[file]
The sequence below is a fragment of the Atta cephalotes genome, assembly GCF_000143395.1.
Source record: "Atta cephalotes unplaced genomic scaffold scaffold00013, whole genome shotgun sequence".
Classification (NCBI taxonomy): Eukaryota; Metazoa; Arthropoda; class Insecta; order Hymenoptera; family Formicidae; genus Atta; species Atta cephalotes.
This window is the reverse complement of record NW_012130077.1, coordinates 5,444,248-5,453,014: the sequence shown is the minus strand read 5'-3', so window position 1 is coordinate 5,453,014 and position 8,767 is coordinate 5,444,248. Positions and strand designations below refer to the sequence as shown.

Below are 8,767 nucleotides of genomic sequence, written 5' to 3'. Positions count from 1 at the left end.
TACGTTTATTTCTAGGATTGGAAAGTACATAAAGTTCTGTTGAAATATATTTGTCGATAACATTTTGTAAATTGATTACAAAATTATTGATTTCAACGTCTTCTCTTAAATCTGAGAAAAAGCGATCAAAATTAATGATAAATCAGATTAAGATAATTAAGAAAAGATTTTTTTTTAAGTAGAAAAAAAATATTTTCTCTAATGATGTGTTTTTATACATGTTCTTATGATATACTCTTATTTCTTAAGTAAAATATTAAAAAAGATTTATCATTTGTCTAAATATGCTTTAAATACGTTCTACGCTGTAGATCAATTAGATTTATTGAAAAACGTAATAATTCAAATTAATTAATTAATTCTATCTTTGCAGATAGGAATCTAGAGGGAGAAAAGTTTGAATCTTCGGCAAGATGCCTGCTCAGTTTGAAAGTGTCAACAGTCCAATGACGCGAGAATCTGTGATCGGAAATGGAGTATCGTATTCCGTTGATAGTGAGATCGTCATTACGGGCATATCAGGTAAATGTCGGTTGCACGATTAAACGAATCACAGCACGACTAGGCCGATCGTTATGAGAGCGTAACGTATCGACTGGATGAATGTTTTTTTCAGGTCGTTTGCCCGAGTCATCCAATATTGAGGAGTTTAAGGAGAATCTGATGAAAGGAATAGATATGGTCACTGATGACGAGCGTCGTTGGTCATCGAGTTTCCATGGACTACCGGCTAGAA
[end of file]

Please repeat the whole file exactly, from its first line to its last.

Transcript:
The sequence below is a fragment of the Atta cephalotes genome, assembly GCF_000143395.1.
Source record: "Atta cephalotes unplaced genomic scaffold scaffold00013, whole genome shotgun sequence".
Classification (NCBI taxonomy): Eukaryota; Metazoa; Arthropoda; class Insecta; order Hymenoptera; family Formicidae; genus Atta; species Atta cephalotes.
This window is the reverse complement of record NW_012130077.1, coordinates 5,444,248-5,453,014: the sequence shown is the minus strand read 5'-3', so window position 1 is coordinate 5,453,014 and position 8,767 is coordinate 5,444,248. Positions and strand designations below refer to the sequence as shown.

Below are 8,767 nucleotides of genomic sequence, written 5' to 3'. Positions count from 1 at the left end.
TACGTTTATTTCTAGGATTGGAAAGTACATAAAGTTCTGTTGAAATATATTTGTCGATAACATTTTGTAAATTGATTACAAAATTATTGATTTCAACGTCTTCTCTTAAATCTGAGAAAAAGCGATCAAAATTAATGATAAATCAGATTAAGATAATTAAGAAAAGATTTTTTTTTAAGTAGAAAAAAAATATTTTCTCTAATGATGTGTTTTTATACATGTTCTTATGATATACTCTTATTTCTTAAGTAAAATATTAAAAAAGATTTATCATTTGTCTAAATATGCTTTAAATACGTTCTACGCTGTAGATCAATTAGATTTATTGAAAAACGTAATAATTCAAATTAATTAATTAATTCTATCTTTGCAGATAGGAATCTAGAGGGAGAAAAGTTTGAATCTTCGGCAAGATGCCTGCTCAGTTTGAAAGTGTCAACAGTCCAATGACGCGAGAATCTGTGATCGGAAATGGAGTATCGTATTCCGTTGATAGTGAGATCGTCATTACGGGCATATCAGGTAAATGTCGGTTGCACGATTAAACGAATCACAGCACGACTAGGCCGATCGTTATGAGAGCGTAACGTATCGACTGGATGAATGTTTTTTTCAGGTCGTTTGCCCGAGTCATCCAATATTGAGGAGTTTAAGGAGAATCTGATGAAAGGAATAGATATGGTCACTGATGACGAGCGTCGTTGGTCATCGAGTTTCCATGGACTACCGGCTAGAA